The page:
12 March 2008

Tau, Tav, Ansata, & Ta

I have been rummaging around in the attic of history and I have come across some interesting things which may (or may not) shine some light on how the world really works (or doesn’t work). Hang with me for a moment as I take you through it.

This is the sign of Saint Francis which is called TAU:

The arm with the sleeve represents that of St. Francis. The arm without the sleeve represents that of Christ. St. Francis manifested the wounds of Christ in his hands and his feet and this is referred to as the “Stigmata” of Christ. Note that the background is a cross without the top upright piece. This is very realistic.

The letter "T" is the 19th letter of the Greek alphabet and it makes the "T" sound just like in English or Spanish. However, the letter that makes the "T" sound in Hebrew is called TAV and it looks like this:

It is the last letter of the Hebrew alphabet and in the Book of the old Testament in Ezekiel is referred to as a sign of renewal. Saint Francis read the Bible in Greek and so he used the Greek form of the letter "T". Besides that, he was an admirer of Saint Anthony the Hermit who was one of the first Monks. Saint Anthony lived in the Egyptian desert and cared for Lepers. Saint Anthony used the Coptic Cross called the "Crux Ansata". It came from the Egyptian "Ankh" which is the Egyptian symbol for life. The Crux Ansata looks like this:

St. Francis was fond of throwing his arms straight out to the side to show his followers that the Franciscan robe made the sign of the “Tau” and with the hood up it formed the “Crux Ansata” which St. Anthony wore on his tunic. St. Anthony the Hermit, by the way lived in the time of the early church and is considered to be one of the first if not THE first monk. He was a kind of later day John the Baptist.

St. Francis emphasized that Christ is flesh and blood and lived on the earth and lived an exemplary life and he encouraged his followers to lead a Christ-like life. St. Francis formed three orders. The First Order of St. Francis is comprised of the regular priests and monks. The Second Order of St. Francis is comprised of Nuns under the banner of St. Claire who was a friend of St. Francis and one of his most ardent followers. The Third order of St. Francis or “Tercer Orden” as it is called here in Mexico is made up of lay people who have not taken religious vows but who wish to follow the rules of St. Francis. It is the Third Order of St. Francis that is most closely identified with the “Tau”.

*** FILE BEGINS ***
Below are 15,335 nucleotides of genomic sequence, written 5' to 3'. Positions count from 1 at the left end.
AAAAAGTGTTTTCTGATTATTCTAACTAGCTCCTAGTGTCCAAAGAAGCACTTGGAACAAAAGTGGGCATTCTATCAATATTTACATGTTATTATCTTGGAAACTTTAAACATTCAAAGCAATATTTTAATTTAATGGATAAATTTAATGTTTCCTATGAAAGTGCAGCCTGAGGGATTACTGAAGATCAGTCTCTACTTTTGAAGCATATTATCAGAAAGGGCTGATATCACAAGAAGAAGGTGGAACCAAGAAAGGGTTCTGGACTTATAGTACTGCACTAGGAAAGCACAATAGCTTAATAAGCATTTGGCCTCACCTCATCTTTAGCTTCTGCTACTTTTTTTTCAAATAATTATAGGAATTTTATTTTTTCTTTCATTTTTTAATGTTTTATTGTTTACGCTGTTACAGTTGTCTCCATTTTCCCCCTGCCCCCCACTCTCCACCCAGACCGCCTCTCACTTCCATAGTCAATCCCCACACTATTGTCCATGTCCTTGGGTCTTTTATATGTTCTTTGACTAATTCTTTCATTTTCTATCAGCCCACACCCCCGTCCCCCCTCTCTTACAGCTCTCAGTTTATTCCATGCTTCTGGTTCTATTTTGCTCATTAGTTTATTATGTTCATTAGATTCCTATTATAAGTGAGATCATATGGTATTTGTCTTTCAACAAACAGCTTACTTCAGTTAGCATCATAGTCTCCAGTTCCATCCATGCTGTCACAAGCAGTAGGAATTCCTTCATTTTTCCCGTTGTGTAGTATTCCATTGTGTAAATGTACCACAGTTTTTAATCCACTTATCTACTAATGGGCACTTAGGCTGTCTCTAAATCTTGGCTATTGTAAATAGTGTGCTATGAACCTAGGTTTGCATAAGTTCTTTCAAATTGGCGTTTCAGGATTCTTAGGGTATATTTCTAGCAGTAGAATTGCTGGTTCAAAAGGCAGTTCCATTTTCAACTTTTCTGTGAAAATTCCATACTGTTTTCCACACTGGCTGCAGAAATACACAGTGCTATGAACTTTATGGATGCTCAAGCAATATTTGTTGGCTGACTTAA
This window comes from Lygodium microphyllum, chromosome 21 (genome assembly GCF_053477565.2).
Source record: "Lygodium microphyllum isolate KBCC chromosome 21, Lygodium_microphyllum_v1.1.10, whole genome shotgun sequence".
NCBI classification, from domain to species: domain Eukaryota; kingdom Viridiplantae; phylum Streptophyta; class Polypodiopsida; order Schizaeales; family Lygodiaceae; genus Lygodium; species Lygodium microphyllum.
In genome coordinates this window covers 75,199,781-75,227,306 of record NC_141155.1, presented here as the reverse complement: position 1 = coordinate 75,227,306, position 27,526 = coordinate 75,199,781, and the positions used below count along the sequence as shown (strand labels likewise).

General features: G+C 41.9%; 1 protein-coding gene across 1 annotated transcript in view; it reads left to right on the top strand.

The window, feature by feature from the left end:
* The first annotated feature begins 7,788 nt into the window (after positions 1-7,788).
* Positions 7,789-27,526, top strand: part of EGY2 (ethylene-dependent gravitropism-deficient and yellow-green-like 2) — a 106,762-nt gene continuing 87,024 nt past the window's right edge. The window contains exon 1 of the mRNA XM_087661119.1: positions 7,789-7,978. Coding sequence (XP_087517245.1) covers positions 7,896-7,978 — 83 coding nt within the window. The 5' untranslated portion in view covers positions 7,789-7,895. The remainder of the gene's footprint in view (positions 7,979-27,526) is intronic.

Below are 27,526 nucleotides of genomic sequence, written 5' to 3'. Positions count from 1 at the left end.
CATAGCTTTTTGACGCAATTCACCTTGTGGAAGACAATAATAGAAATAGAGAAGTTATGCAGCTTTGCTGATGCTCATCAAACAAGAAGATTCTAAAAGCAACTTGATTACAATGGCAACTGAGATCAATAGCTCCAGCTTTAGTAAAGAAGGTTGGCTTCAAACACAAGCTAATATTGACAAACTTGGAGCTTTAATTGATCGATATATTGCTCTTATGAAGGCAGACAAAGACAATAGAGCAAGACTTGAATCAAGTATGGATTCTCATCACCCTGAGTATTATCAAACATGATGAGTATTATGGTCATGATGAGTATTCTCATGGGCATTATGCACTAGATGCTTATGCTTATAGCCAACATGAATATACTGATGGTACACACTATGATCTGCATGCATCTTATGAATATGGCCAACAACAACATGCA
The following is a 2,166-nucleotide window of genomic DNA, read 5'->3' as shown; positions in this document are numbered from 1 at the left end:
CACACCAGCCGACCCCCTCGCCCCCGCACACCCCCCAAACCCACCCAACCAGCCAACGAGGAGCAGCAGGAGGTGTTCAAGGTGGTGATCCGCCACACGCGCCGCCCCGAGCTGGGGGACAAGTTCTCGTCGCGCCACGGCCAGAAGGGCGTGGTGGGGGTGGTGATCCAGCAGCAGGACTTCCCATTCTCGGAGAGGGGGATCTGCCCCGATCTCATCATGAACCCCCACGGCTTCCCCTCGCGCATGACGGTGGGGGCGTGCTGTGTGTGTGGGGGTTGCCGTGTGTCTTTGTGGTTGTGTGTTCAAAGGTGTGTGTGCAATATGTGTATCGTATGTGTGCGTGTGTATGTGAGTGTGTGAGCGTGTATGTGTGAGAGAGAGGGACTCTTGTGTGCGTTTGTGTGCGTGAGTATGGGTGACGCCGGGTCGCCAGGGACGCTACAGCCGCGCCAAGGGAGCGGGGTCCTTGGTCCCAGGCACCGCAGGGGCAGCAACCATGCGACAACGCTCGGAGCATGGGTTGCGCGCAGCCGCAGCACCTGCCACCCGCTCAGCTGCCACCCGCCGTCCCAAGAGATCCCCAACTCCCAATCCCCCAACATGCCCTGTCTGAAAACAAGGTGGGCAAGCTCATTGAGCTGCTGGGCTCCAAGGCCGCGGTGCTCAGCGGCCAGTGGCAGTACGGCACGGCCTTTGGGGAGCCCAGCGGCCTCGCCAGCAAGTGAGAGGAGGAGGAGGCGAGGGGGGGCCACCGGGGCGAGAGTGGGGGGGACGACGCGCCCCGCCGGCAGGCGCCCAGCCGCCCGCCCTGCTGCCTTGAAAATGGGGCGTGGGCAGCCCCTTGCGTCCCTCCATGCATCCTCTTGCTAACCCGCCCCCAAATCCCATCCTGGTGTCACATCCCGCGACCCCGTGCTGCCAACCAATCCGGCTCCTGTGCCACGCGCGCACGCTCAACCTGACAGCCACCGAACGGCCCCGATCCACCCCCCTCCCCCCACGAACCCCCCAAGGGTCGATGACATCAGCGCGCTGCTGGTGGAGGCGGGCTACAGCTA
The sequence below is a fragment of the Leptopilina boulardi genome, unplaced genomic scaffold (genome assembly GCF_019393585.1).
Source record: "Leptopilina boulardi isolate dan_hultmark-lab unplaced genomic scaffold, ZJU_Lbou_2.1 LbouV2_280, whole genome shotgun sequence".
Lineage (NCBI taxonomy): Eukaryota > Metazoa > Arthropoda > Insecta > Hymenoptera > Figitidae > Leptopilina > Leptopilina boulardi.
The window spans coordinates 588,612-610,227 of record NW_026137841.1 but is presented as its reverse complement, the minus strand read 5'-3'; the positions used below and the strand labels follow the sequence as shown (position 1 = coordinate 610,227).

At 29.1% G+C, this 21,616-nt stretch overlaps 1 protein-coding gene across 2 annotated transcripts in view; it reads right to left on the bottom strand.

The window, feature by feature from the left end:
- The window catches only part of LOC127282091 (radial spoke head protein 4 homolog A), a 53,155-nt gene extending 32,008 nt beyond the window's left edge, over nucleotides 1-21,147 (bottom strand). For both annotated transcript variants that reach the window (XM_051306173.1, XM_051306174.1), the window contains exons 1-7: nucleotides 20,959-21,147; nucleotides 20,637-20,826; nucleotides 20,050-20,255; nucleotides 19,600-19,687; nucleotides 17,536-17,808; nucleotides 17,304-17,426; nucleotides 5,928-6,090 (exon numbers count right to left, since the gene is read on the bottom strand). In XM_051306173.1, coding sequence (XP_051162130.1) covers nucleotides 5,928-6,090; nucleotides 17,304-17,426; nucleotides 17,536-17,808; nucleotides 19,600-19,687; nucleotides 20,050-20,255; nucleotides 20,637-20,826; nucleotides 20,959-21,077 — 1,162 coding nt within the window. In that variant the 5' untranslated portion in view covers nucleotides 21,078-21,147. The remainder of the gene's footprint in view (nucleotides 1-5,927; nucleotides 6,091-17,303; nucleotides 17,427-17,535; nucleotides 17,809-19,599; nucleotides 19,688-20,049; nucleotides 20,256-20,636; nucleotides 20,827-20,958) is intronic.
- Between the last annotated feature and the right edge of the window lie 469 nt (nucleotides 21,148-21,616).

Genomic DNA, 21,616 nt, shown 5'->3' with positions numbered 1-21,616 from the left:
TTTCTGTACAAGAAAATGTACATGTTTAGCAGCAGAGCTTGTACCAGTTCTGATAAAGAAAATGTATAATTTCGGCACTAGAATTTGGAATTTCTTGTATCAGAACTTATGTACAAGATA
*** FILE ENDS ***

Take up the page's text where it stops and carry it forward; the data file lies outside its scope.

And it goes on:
Now…get this. The sixteenth letter of the Arab Islamic alphabet is the letter “Ta” and it makes the sound of our letter “T” just like the Tau and the Tav do. It looks like this:

Not only that but in the esoteric texts of the Muslims this letter symbolizes “Divine Holiness”.

Don’t you find it as strange as I do that all three religions, i.e. Christianity, Judaism, and Islam all use the sound of the letter “T” to represent a special quality of God. I am beginning to wonder if we are making a mistake with God’s Name and it really is something like TOG, or even Timothy, Tommy, or Terrence.

I have read that before the fourth century the cross symbol that we use today to represent Christ was unknown as a religious symbol and it was actually hated as a sign of persecution. Emperor Constantine wanted to consolidate his empire under a sign and he chose the cross because he said at the Battle of Milvain about noon he saw a cross in the sky with the words “Conquer under this sign”. The only trouble is that he didn’t tell anybody about this at the time or start using the cross until about 13 years later. Somehow I smell a politician at work here. Maybe God wanted us to use the symbol of a dove or something to represent Christianity and instead we chose an object of hatred. Maybe he is up there right now saying, “No, no, people you’ve got it all wrong!”